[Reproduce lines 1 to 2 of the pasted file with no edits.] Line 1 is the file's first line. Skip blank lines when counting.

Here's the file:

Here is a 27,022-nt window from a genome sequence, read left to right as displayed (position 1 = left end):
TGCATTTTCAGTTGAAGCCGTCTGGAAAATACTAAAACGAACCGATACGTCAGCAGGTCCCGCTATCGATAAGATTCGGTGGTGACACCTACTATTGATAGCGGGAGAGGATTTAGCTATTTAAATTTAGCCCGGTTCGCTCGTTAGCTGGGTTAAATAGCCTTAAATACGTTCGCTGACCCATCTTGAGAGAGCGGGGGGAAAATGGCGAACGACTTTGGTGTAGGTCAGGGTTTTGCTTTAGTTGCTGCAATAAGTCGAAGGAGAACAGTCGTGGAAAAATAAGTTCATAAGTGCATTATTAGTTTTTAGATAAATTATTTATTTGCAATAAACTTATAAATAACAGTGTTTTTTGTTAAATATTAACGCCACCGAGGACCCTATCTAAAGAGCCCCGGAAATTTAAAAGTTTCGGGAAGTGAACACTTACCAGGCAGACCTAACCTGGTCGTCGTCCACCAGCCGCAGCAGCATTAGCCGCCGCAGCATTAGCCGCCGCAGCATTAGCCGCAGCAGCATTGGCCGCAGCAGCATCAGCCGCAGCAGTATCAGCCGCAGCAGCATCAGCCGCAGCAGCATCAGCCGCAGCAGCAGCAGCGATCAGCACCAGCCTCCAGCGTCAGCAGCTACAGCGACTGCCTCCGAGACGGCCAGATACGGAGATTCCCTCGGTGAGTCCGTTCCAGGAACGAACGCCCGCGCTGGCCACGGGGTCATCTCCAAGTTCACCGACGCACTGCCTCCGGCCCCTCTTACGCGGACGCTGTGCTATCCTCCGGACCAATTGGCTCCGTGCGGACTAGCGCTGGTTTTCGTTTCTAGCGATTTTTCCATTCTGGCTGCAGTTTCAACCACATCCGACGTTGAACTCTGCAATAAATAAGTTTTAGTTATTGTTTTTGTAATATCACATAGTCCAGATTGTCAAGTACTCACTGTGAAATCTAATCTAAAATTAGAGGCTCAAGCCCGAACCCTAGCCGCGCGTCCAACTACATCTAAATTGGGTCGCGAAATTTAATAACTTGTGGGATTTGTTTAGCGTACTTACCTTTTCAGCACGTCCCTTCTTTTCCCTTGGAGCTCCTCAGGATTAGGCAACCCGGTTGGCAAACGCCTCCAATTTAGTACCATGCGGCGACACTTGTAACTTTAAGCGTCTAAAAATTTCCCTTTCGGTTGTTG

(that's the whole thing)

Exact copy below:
Here is a 27,022-nt window from a genome sequence, read left to right as displayed (position 1 = left end):
TGCATTTTCAGTTGAAGCCGTCTGGAAAATACTAAAACGAACCGATACGTCAGCAGGTCCCGCTATCGATAAGATTCGGTGGTGACACCTACTATTGATAGCGGGAGAGGATTTAGCTATTTAAATTTAGCCCGGTTCGCTCGTTAGCTGGGTTAAATAGCCTTAAATACGTTCGCTGACCCATCTTGAGAGAGCGGGGGGAAAATGGCGAACGACTTTGGTGTAGGTCAGGGTTTTGCTTTAGTTGCTGCAATAAGTCGAAGGAGAACAGTCGTGGAAAAATAAGTTCATAAGTGCATTATTAGTTTTTAGATAAATTATTTATTTGCAATAAACTTATAAATAACAGTGTTTTTTGTTAAATATTAACGCCACCGAGGACCCTATCTAAAGAGCCCCGGAAATTTAAAAGTTTCGGGAAGTGAACACTTACCAGGCAGACCTAACCTGGTCGTCGTCCACCAGCCGCAGCAGCATTAGCCGCCGCAGCATTAGCCGCCGCAGCATTAGCCGCAGCAGCATTGGCCGCAGCAGCATCAGCCGCAGCAGTATCAGCCGCAGCAGCATCAGCCGCAGCAGCATCAGCCGCAGCAGCAGCAGCGATCAGCACCAGCCTCCAGCGTCAGCAGCTACAGCGACTGCCTCCGAGACGGCCAGATACGGAGATTCCCTCGGTGAGTCCGTTCCAGGAACGAACGCCCGCGCTGGCCACGGGGTCATCTCCAAGTTCACCGACGCACTGCCTCCGGCCCCTCTTACGCGGACGCTGTGCTATCCTCCGGACCAATTGGCTCCGTGCGGACTAGCGCTGGTTTTCGTTTCTAGCGATTTTTCCATTCTGGCTGCAGTTTCAACCACATCCGACGTTGAACTCTGCAATAAATAAGTTTTAGTTATTGTTTTTGTAATATCACATAGTCCAGATTGTCAAGTACTCACTGTGAAATCTAATCTAAAATTAGAGGCTCAAGCCCGAACCCTAGCCGCGCGTCCAACTACATCTAAATTGGGTCGCGAAATTTAATAACTTGTGGGATTTGTTTAGCGTACTTACCTTTTCAGCACGTCCCTTCTTTTCCCTTGGAGCTCCTCAGGATTAGGCAACCCGGTTGGCAAACGCCTCCAATTTAGTACCATGCGGCGACACTTGTAACTTTAAGCGTCTAAAAATTTCCCTTTCGGTTGTTG